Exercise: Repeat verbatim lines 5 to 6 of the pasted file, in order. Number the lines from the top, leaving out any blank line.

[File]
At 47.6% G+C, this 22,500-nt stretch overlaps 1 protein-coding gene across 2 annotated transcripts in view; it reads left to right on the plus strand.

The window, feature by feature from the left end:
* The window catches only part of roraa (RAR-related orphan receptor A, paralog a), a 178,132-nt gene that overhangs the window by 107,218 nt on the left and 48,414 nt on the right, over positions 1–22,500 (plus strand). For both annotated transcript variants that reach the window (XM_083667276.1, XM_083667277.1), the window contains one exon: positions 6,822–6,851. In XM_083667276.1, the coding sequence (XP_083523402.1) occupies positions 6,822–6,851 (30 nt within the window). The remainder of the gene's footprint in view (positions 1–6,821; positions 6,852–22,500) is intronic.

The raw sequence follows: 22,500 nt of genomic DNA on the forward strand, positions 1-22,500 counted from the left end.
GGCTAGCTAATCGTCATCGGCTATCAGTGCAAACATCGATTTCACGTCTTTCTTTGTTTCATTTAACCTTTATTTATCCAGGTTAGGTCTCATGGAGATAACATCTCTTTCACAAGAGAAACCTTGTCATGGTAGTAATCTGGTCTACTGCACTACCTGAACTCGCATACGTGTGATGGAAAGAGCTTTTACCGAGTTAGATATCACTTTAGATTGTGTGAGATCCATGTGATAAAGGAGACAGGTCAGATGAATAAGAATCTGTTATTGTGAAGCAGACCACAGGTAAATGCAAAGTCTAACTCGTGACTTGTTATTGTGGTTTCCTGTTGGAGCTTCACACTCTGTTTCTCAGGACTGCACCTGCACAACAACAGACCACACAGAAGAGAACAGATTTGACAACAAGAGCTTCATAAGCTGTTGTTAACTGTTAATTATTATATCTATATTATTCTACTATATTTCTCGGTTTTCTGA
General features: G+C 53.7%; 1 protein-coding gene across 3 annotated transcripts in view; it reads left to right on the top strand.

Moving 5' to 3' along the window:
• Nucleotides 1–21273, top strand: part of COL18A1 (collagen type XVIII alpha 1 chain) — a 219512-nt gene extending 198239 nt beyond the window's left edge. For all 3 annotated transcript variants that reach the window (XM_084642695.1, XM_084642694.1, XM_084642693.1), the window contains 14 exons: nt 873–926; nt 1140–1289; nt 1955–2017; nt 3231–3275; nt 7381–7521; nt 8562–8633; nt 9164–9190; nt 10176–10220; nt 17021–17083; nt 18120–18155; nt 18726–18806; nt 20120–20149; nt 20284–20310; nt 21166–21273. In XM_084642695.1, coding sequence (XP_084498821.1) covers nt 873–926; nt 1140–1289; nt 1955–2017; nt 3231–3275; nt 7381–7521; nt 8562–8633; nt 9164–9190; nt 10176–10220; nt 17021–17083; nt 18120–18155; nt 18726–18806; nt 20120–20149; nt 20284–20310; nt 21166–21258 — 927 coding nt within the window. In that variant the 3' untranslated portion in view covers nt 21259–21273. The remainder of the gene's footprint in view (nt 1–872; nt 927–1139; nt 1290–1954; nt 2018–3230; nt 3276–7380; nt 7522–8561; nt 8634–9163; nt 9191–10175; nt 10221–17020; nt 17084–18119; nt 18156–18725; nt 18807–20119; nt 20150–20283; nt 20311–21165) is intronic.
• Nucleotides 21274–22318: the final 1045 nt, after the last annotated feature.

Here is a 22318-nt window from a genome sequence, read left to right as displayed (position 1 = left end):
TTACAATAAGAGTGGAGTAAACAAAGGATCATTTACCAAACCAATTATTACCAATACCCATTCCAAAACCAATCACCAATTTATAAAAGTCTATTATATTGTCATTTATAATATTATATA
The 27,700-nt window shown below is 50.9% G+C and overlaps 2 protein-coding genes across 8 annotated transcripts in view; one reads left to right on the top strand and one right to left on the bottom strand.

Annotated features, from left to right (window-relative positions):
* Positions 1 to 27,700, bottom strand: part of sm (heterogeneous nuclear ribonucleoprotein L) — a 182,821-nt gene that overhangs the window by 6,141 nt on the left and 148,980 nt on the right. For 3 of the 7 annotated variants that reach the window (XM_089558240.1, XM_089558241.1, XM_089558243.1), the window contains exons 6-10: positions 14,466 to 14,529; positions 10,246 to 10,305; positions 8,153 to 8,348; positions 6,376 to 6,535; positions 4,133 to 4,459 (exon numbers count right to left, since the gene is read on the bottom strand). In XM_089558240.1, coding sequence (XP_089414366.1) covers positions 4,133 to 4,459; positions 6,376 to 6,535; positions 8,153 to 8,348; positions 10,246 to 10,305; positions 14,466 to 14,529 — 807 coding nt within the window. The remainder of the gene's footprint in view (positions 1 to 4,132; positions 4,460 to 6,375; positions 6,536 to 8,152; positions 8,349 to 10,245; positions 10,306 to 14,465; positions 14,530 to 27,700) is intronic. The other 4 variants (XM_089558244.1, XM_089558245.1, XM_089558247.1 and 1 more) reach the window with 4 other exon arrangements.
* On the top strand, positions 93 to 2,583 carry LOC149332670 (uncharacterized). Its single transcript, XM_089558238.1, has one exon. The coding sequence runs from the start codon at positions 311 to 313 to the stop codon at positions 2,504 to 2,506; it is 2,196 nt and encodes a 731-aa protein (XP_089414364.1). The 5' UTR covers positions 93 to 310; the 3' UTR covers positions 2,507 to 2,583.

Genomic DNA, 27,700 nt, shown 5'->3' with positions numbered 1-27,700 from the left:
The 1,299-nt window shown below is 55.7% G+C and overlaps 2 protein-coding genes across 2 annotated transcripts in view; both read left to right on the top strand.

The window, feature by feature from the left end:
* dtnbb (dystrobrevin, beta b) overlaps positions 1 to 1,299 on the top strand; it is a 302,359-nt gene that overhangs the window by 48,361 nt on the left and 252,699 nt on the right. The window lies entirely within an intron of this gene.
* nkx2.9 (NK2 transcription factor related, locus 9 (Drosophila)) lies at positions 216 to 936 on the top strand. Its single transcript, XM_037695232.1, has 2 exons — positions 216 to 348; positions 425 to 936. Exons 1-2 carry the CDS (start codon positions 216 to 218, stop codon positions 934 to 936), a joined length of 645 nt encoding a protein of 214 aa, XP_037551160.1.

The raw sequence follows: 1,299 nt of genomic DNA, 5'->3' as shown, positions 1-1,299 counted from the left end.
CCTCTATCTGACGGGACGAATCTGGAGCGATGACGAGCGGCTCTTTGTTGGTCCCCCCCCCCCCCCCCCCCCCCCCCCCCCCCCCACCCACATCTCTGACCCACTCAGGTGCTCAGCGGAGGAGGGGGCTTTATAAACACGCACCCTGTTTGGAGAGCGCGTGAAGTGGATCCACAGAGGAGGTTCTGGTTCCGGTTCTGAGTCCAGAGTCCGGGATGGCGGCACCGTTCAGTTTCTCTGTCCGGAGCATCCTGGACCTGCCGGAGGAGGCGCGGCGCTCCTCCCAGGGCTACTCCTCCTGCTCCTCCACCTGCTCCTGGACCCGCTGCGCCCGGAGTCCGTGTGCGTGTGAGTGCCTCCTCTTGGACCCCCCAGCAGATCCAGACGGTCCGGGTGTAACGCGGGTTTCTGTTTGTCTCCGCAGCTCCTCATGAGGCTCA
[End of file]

GGCTAGCTAATCGTCATCGGCTATCAGTGCAAACATCGATTTCACGTCTTTCTTTGTTTCATTTAACCTTTATTTATCCAGGTTAGGTCTCATGGAGATAACATCTCTTTCACAAGAGAAACCTTGTCATGGTAGTAATCTGGTCTACTGCACTACCTGAACTCGCATACGTGTGATGGAAAGAGCTTTTACCGAGTTAGATATCACTTTAGATTGTGTGAGATCCATGTGATAAAGGAGACAGGTCAGATGAATAAGAATCTGTTATTGTGAAGCAGACCACAGGTAAATGCAAAGTCTAACTCGTGACTTGTTATTGTGGTTTCCTGTTGGAGCTTCACACTCTGTTTCTCAGGACTGCACCTGCACAACAACAGACCACACAGAAGAGAACAGATTTGACAACAAGAGCTTCATAAGCTGTTGTTAACTGTTAATTATTATATCTATATTATTCTACTATATTTCTCGGTTTTCTGA
General features: G+C 53.7%; 1 protein-coding gene across 3 annotated transcripts in view; it reads left to right on the top strand.